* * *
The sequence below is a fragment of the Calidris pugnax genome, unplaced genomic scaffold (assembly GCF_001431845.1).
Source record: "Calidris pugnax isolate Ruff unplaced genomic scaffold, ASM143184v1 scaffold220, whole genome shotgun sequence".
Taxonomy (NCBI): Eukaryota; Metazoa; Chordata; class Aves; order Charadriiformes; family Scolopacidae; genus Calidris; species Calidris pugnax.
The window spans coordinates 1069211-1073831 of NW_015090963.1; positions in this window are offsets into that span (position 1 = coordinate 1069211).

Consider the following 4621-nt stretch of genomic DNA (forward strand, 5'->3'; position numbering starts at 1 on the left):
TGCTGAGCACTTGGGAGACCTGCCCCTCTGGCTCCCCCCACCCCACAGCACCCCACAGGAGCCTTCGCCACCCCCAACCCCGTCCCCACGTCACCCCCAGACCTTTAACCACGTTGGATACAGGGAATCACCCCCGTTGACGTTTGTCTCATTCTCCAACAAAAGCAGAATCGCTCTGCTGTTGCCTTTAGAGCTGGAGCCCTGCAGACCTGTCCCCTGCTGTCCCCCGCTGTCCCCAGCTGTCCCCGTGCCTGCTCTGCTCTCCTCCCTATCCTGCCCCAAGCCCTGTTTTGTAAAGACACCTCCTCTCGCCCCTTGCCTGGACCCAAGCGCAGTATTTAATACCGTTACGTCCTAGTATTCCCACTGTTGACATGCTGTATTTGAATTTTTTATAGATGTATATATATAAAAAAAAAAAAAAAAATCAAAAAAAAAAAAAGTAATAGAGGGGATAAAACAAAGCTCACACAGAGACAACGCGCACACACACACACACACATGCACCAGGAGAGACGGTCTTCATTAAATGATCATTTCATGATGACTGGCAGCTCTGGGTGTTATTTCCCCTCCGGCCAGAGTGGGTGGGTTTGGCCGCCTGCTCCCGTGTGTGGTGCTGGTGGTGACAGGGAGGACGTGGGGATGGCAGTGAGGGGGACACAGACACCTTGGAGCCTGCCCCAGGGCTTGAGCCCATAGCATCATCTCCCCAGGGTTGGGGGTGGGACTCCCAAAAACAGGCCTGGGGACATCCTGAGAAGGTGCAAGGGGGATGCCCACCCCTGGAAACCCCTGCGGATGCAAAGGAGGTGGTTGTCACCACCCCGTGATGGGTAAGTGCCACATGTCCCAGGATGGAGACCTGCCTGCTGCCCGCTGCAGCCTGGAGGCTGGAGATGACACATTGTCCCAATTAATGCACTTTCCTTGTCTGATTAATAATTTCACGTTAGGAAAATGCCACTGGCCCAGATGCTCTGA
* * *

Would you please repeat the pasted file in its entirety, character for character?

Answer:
The sequence below is a fragment of the Calidris pugnax genome, unplaced genomic scaffold (assembly GCF_001431845.1).
Source record: "Calidris pugnax isolate Ruff unplaced genomic scaffold, ASM143184v1 scaffold220, whole genome shotgun sequence".
Taxonomy (NCBI): Eukaryota; Metazoa; Chordata; class Aves; order Charadriiformes; family Scolopacidae; genus Calidris; species Calidris pugnax.
The window spans coordinates 1069211-1073831 of NW_015090963.1; positions in this window are offsets into that span (position 1 = coordinate 1069211).

Consider the following 4621-nt stretch of genomic DNA (forward strand, 5'->3'; position numbering starts at 1 on the left):
TGCTGAGCACTTGGGAGACCTGCCCCTCTGGCTCCCCCCACCCCACAGCACCCCACAGGAGCCTTCGCCACCCCCAACCCCGTCCCCACGTCACCCCCAGACCTTTAACCACGTTGGATACAGGGAATCACCCCCGTTGACGTTTGTCTCATTCTCCAACAAAAGCAGAATCGCTCTGCTGTTGCCTTTAGAGCTGGAGCCCTGCAGACCTGTCCCCTGCTGTCCCCCGCTGTCCCCAGCTGTCCCCGTGCCTGCTCTGCTCTCCTCCCTATCCTGCCCCAAGCCCTGTTTTGTAAAGACACCTCCTCTCGCCCCTTGCCTGGACCCAAGCGCAGTATTTAATACCGTTACGTCCTAGTATTCCCACTGTTGACATGCTGTATTTGAATTTTTTATAGATGTATATATATAAAAAAAAAAAAAAAAATCAAAAAAAAAAAAAGTAATAGAGGGGATAAAACAAAGCTCACACAGAGACAACGCGCACACACACACACACACATGCACCAGGAGAGACGGTCTTCATTAAATGATCATTTCATGATGACTGGCAGCTCTGGGTGTTATTTCCCCTCCGGCCAGAGTGGGTGGGTTTGGCCGCCTGCTCCCGTGTGTGGTGCTGGTGGTGACAGGGAGGACGTGGGGATGGCAGTGAGGGGGACACAGACACCTTGGAGCCTGCCCCAGGGCTTGAGCCCATAGCATCATCTCCCCAGGGTTGGGGGTGGGACTCCCAAAAACAGGCCTGGGGACATCCTGAGAAGGTGCAAGGGGGATGCCCACCCCTGGAAACCCCTGCGGATGCAAAGGAGGTGGTTGTCACCACCCCGTGATGGGTAAGTGCCACATGTCCCAGGATGGAGACCTGCCTGCTGCCCGCTGCAGCCTGGAGGCTGGAGATGACACATTGTCCCAATTAATGCACTTTCCTTGTCTGATTAATAATTTCACGTTAGGAAAATGCCACTGGCCCAGATGCTCTGA